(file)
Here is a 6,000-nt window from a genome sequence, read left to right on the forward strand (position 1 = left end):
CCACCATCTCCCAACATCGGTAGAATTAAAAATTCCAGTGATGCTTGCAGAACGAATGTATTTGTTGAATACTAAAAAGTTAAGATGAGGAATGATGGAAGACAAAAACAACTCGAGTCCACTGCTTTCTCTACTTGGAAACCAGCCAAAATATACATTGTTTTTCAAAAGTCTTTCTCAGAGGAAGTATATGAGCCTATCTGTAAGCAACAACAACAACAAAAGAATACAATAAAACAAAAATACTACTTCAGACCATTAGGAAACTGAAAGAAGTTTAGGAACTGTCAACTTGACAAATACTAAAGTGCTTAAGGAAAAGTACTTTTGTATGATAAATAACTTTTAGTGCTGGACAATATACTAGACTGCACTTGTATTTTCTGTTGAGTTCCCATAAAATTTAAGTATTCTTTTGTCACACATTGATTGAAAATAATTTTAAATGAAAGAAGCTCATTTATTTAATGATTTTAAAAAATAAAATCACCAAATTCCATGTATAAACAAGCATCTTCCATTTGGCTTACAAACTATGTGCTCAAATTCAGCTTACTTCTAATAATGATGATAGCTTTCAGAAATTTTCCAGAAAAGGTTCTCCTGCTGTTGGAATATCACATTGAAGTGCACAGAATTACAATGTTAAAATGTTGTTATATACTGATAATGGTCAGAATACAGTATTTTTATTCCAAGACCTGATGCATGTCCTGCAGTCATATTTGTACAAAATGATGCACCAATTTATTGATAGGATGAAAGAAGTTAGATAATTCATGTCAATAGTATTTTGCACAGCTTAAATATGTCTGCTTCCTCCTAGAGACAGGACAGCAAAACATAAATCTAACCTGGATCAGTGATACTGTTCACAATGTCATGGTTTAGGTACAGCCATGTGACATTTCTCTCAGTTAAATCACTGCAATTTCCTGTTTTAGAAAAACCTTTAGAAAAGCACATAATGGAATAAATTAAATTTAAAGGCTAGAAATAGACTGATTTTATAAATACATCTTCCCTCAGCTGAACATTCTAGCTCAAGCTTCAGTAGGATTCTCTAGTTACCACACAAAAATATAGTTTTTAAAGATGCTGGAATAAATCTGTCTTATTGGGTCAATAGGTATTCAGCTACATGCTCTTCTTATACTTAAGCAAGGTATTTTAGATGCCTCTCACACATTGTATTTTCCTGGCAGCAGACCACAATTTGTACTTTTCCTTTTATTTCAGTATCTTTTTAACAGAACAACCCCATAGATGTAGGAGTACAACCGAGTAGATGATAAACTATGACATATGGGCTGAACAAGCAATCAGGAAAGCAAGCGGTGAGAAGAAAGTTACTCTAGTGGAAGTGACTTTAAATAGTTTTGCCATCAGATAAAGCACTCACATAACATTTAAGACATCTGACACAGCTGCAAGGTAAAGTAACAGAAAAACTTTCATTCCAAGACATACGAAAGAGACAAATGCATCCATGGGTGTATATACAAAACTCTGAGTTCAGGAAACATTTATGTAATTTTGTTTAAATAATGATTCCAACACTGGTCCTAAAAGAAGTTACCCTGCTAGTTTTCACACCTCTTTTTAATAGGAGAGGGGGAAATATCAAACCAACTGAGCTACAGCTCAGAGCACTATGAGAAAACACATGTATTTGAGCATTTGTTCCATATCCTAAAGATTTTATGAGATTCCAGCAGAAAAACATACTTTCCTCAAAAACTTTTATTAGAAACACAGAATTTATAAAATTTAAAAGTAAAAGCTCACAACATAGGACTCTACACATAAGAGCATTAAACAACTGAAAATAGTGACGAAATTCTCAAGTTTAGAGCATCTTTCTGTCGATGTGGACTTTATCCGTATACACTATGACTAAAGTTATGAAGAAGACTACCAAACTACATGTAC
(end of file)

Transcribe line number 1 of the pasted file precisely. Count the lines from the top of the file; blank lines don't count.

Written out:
Here is a 6,000-nt window from a genome sequence, read left to right on the forward strand (position 1 = left end):